I had an external hard drive with two partitions (Thing1, Thing2). Thing1 contained manual file backup data and Thing2 was empty and was my targeted drive for Time Machine.

I opened Time Machine and selected Thing2 as the disk for Time Machine to use. Time Machine warned that it was about to format the drive/partition (to which I consented).

I then immediately performed a backup of my Macintosh HD.

After the backup concluded, I noticed that Thing1 was no longer mounted. I rebooted and Thing1 still didn't mount.

When I open Disk Utility, I see the following for my external drive.

Disk Utility Screen Shot

I do not know (cannot recall) what the original partition format of Thing1 was. It would not surprise me if it were a partition format that would be accessible from multiple platforms.

I have not performed any action on the disk (other than inspection) after completing the backup. Thing1 appears to be missing and contains important data that I need to recover. I have spent some time looking for information on what actions Time Machine takes when initializing the drive and for examples of others who have experienced my same mistake. So far no luck so I'm reaching out to your collective knowledge.

It is my hope that the partition table was damaged and that precision actions can make the data accessible again.

I am running macOS Sierra 10.12.3 (16D32).

How can I determine if my original data on Thing1 is recoverable?

  • Please, install TestDisk (it's a command line program) and run it with sudo testdisk. Let it scan the drive and provide a screenshot of the list of possible partitions it shows. – Andrea Lazzarotto Feb 16 '17 at 18:08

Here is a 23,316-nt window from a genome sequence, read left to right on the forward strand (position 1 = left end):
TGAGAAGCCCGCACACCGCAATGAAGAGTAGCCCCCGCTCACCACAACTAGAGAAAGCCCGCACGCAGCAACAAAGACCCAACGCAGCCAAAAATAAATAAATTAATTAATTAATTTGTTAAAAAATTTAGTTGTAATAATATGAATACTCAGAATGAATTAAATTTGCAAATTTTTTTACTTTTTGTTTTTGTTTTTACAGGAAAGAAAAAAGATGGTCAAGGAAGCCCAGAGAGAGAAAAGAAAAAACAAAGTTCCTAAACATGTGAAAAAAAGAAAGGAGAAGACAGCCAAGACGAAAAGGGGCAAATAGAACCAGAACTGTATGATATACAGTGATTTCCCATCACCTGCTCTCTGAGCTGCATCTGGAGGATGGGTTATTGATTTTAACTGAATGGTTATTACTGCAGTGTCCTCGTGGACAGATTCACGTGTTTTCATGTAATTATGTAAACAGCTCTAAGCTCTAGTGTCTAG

• I'm waiting for a new drive to arrive so that I can make a block copy of the drive in question before using the damage drive. Once the copy has been completed, I'll edit my question to include the requested information. Thank you for your response. – paretech Feb 19 '17 at 17:22
  • Excellent. Making a block copy is indeed the best approach. Nevertheless, if you just let TestDisk scan your drive and then do not go on with the following steps (most importantly the last one called Write) it won't do any harm to the current situation. – Andrea Lazzarotto Feb 19 '17 at 18:28
  • Did you scan the drive with Testdisk? – Andrea Lazzarotto Mar 7 '17 at 21:26
  • Yes, after detailed scan several hundred options returned. I ran through all the options that did not appear to be duplicates and attempted to view the files. No available options were of value to me. I ended up having to result to using photorec and cool myself in my own tears as I wade through the enormous haystack only to find stray fragments of forgotten memories and segments of photoshop layers. Very sad experience but I learned many things. When I feel the need for pain I occasionally revisit and use techniques like md5deep of my other HDs and nsrllookup to reduce the search. Thanks. – paretech Sep 8 '17 at 12:56

You must log in to answer this question.

Browse other questions tagged .